One of the modern areas in the field of defense research and development is combat lasers. Several countries are involved in this area. Russia is among the foremost. The Russian Armed Forces have been equipped with the Peresvet combat laser system, which can be used as one of the segments of the air defense and missile defense systems.
In turn, the research system for creating combat lasers has a special, so to speak, niche. These are aviation-based combat laser systems. In the future, as expected, the 6th generation fighters (what follows the F-22, F-35, J-20 and Su-57) will be able to use military laser systems as their main armament. However, not everyone is ready to believe in such prospects today.
One of the skeptics in this matter is the head of the US Department of Defense's research department, Mike Griffin. According to him, an experiment with military lasers for military means aviation may take place. But, according to Griffin, it is not necessary to say that with the help of a laser one plane can bring down another with the level of technology that is now and which will be in the medium term.
Griffin expressed his views on this subject during a remote meeting of the Round Table on Security and Space Activities.
I am skeptical that we will be able to put a high-power laser on the plane and use it, for example, to destroy enemy missiles even from a relatively close distance.
It is worth noting that today the Pentagon is trying to deploy work as part of a pilot program for the US Air Force. It aims to create, until 2030, a combat laser system capable of intercepting missiles of at least two classes — air-to-air and ground-to-air — in the air.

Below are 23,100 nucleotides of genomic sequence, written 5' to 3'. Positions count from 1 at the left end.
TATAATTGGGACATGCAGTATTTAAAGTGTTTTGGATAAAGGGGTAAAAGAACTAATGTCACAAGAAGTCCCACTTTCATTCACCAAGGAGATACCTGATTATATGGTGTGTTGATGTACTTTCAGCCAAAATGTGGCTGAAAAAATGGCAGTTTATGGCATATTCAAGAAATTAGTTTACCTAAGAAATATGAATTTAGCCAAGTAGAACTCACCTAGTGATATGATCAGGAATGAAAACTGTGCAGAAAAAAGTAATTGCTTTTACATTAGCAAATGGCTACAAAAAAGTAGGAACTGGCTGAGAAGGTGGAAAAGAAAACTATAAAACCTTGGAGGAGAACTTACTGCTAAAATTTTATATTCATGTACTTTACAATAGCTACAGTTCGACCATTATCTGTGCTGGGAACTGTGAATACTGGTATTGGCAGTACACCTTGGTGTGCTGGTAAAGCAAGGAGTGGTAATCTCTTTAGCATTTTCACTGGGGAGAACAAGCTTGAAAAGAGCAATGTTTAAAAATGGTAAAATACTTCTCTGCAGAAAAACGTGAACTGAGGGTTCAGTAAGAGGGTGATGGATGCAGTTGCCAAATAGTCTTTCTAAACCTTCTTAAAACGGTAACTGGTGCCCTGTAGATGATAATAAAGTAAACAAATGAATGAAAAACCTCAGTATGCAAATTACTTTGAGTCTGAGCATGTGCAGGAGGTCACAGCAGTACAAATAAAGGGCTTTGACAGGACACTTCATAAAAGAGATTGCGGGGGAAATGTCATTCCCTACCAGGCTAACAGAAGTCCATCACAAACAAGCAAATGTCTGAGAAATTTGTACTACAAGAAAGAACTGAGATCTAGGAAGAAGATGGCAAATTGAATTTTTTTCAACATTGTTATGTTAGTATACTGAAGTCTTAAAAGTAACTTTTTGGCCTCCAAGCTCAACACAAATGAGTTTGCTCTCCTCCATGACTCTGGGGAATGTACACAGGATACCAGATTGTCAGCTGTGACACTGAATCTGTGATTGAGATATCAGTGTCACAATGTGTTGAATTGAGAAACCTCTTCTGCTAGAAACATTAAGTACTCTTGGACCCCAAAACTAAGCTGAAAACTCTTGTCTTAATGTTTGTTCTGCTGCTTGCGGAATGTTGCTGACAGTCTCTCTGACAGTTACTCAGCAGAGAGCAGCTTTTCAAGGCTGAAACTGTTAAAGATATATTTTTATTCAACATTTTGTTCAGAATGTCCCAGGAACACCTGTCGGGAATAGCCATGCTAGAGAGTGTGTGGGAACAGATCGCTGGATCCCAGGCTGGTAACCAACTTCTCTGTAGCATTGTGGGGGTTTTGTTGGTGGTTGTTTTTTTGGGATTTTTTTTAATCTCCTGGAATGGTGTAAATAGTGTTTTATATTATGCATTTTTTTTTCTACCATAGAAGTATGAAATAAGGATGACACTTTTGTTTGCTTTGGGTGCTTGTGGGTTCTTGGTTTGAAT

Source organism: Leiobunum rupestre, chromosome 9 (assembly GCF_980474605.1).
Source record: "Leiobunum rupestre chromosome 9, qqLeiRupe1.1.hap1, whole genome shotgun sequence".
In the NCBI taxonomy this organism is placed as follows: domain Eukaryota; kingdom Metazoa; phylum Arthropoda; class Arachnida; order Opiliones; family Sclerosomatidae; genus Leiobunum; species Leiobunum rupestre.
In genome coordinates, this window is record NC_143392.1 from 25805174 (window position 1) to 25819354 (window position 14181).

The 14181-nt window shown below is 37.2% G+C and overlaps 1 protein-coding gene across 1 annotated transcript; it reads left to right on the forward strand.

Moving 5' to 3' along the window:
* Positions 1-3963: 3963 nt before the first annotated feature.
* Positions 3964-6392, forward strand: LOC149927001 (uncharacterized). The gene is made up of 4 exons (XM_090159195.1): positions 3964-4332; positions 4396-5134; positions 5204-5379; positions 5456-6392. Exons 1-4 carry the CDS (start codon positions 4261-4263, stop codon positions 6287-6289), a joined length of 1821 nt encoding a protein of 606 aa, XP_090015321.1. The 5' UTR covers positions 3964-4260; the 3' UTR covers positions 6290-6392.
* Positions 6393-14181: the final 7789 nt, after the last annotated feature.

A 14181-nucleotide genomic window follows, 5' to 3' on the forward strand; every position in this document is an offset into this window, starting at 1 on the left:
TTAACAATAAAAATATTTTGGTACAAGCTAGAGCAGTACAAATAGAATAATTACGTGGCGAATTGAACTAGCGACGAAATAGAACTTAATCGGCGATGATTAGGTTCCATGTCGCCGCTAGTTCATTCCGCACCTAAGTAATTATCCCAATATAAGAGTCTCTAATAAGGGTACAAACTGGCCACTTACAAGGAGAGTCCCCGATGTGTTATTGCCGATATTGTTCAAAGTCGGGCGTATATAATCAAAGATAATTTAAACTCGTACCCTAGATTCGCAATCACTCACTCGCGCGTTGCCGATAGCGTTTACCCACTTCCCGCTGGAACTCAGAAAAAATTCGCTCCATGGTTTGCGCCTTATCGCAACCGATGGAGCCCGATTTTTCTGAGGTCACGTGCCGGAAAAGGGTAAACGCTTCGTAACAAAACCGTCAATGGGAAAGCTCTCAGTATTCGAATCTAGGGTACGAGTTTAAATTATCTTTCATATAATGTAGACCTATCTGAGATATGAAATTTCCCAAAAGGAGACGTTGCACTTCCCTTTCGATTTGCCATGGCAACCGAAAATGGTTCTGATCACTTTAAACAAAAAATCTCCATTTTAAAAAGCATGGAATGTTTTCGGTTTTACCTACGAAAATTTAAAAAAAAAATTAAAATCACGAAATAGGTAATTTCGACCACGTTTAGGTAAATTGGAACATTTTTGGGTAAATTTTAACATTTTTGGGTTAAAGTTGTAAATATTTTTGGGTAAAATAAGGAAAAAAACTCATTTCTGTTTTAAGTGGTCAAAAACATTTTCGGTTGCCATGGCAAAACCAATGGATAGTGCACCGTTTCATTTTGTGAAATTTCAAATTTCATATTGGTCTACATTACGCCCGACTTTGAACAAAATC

There are more than enough problems in implementing such a program. One of them is the need for laser power to create a pulse that could disable a missile in flight. No modern energy storage device can be effectively used on a fighter. The reason is the weight and dimensions.
For those batteries that are used for a ground-based combat laser, a military transporter is suitable. But only a power plant will occupy its main useful internal space, and therefore there is so far no particular sense in using such aircraft as carriers of combat laser weapons. Protect yourself? But what is the meaning of his flight without a payload? Protect other aircraft? But in which case, what? .. Certainly not fighters, given the speed parameters. Consequently, other aircraft of the same class. But as far as appropriate, is also a big question.
In this regard, experts propose to solve the problem of optimizing the power of a combat laser and a power plant that provides pumping. In particular, such an aspect is highlighted as the use of a relatively low-power laser not to destroy enemy missiles, but, for example, to disorient them in space.
One of the suggestions is that the laser does not “burn” a rocket in its flight, but creates a “snag” target, literally tracing in space. A kind of laser show for military purposes. But the task only at first glance may seem relatively easily solved. It’s one thing to do a laser show for the audience, another thing is to expose a laser beam of a certain power in space so that it is “noticed” by a rocket and confused for a real purpose. If such a task in the near future will be solved at least at the level of theoretical research, then aviation combat lasers can indeed have a great future with small dimensions of the power plant.